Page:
Florida’s First District Court of Appeals has affirmed a wrongful death judgment entered against two tobacco companies. In Philip Morris USA Inc. v. Buchanan, the personal representative of a deceased man sued both Philip Morris and the Liggett Group over her husband’s wrongful death. After jurors entered judgment against the defendant tobacco companies, the businesses appealed the decision to the First District Court of Appeal.
According to the tobacco companies, the lower court should not have limited their access to cross-examine the man’s wife regarding the brand of cigarettes he smoked at trial. Since the defendant tobacco companies stipulated that the decedent only infrequently smoked other brands of cigarettes, the appeals court found that the trial court appropriately exercised its discretion when it limited cross-examination regarding the matter. The court added that the decision to limit cross-examination related to the issue served to limit confusion. Additionally, since the tobacco companies were permitted to discuss inconsistencies between the woman’s sworn testimony and her other evidentiary statements, Florida’s First District held that cross-examination was not required for impeachment purposes.
Next, the appeals court addressed the defendants’ claim that a particular jury instruction was improperly denied. According to the tobacco companies, the trial court committed error when it refused to provide jurors with a proposed jury instruction on the statute of repose. After stating the proffered instruction for jurors was not an accurate statement of the law, the appellate court dismissed the defendants’ argument. Finally, the Florida court rejected the defendants’ assertion that Florida Supreme Court and other precedent barred the woman’s wrongful death claim and certified that its decision conflicted with an earlier decision entered by Florida’s Fourth District Court of Appeals. In June 2013, however, the Supreme Court of Florida agreed to review that appellate court decision.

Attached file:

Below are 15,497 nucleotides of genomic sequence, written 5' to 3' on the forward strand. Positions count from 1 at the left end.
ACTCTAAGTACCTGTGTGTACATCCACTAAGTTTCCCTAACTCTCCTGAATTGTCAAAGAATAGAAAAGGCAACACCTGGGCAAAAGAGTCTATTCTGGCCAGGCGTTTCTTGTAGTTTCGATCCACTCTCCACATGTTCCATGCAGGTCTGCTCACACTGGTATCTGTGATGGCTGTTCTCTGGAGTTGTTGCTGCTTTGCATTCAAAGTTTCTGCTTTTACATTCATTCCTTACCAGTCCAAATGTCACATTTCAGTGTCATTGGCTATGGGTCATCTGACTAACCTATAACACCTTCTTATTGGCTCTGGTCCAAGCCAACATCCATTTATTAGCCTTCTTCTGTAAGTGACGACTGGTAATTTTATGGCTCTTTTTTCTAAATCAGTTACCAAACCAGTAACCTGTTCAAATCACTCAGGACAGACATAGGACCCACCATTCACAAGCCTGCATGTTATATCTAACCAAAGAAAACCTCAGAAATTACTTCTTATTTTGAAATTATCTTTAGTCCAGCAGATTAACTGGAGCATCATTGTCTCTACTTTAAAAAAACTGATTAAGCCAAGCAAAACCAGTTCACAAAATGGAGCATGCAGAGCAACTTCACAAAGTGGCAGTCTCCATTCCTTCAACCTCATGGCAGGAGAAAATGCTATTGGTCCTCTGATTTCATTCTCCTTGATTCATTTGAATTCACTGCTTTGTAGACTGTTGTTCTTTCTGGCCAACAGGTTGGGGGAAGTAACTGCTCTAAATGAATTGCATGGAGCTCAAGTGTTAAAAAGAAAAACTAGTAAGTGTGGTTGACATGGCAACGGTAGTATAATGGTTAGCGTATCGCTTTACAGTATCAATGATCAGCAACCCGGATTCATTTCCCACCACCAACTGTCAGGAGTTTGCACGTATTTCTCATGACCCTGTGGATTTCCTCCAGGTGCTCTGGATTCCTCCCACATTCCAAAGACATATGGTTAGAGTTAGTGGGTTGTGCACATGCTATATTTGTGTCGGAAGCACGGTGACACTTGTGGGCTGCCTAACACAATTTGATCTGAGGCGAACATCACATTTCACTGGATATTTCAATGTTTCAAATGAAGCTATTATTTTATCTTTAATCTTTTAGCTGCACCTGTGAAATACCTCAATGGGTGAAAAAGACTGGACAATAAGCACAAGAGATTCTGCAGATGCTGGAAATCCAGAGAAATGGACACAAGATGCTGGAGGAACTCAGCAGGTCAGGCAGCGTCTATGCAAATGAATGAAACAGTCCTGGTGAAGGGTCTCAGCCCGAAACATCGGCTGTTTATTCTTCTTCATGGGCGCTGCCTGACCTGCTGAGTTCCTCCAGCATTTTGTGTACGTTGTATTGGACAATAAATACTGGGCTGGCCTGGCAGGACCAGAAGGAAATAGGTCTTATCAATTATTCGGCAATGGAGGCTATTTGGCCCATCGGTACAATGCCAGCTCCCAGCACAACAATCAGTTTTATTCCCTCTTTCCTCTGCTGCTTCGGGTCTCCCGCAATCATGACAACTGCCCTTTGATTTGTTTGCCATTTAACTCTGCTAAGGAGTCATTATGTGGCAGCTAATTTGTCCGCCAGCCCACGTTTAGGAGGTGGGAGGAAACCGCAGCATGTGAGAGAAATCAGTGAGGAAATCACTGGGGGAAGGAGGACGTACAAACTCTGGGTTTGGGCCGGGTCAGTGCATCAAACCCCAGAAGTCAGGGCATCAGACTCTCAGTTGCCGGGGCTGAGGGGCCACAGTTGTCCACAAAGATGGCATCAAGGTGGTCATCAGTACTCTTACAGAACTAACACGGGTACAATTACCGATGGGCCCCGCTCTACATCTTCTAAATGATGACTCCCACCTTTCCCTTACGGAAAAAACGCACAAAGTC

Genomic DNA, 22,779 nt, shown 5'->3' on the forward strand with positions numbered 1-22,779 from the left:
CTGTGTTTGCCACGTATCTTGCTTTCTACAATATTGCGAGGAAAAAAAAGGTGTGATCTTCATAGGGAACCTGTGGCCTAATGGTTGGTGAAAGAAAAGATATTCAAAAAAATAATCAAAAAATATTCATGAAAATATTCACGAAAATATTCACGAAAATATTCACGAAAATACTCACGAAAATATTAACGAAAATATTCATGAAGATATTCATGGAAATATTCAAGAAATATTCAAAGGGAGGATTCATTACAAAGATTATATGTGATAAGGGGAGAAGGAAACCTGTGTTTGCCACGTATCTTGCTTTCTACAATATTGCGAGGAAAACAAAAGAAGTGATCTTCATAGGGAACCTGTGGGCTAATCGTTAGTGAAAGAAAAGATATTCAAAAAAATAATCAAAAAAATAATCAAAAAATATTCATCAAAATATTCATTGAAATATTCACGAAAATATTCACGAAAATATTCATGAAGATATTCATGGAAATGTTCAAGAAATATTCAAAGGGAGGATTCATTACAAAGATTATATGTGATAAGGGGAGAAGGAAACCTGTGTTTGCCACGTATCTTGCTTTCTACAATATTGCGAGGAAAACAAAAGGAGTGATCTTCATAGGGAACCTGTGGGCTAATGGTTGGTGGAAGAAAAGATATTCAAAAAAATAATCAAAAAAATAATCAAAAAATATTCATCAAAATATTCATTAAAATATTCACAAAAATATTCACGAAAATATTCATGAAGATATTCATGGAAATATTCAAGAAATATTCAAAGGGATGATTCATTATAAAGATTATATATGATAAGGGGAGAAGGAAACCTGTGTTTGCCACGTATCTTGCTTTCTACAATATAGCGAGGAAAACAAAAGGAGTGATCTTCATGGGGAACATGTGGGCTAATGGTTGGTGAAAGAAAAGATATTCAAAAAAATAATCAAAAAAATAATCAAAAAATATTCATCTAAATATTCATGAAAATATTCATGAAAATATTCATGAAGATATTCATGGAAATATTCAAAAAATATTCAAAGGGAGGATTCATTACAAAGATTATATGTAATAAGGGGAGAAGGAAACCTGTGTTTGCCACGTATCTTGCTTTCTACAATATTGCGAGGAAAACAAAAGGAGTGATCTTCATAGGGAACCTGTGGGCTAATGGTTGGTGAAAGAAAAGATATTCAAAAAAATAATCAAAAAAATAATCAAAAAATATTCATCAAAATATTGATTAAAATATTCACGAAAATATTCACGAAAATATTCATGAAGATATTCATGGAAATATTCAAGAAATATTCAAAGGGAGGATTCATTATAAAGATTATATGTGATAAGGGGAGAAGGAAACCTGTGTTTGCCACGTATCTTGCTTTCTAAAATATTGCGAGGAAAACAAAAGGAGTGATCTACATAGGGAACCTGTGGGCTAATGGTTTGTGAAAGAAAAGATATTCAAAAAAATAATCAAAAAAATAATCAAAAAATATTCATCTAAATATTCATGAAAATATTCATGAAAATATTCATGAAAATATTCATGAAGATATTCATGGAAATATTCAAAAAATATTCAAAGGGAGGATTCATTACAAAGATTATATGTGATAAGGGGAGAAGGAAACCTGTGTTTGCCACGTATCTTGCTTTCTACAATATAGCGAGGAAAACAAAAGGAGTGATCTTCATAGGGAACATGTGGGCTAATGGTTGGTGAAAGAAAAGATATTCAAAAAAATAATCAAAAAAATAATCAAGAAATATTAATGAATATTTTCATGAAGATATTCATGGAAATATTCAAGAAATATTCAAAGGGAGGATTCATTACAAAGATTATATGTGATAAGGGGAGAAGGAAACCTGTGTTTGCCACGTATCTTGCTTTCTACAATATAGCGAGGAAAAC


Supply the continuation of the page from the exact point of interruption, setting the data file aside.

In Florida, a personal representative may file a wrongful death lawsuit when an individual dies due to the negligent or intentional act of another party. A wrongful death may be caused by medical malpractice, a motor vehicle collision, a defective consumer product, and other factors. Although no amount of money can make up for the loss of a beloved family member, a Florida wrongful death claim is designed to provide financial compensation for the spouse, children, and others who depended on a deceased person for support. Potential damages include loss of income, loss of companionship, pain and suffering, and more. A Florida court may also choose to award punitive damages designed to punish a bad actor for particularly egregious conduct and deter similar acts in the future.
If you lost a loved one in South Florida as a result of another person’s negligent or intentional act, you should retain an experienced personal injury lawyer to advocate on your behalf and help you protect your rights. To speak with a hardworking wrongful death attorney, please contact Friedman, Rodman & Frank, P.A. through our website or give us a call at (305) 448-8585.
Philip Morris USA Inc. v. Buchanan, Fla: Dist. Court of Appeals, 1st Dist. 2014
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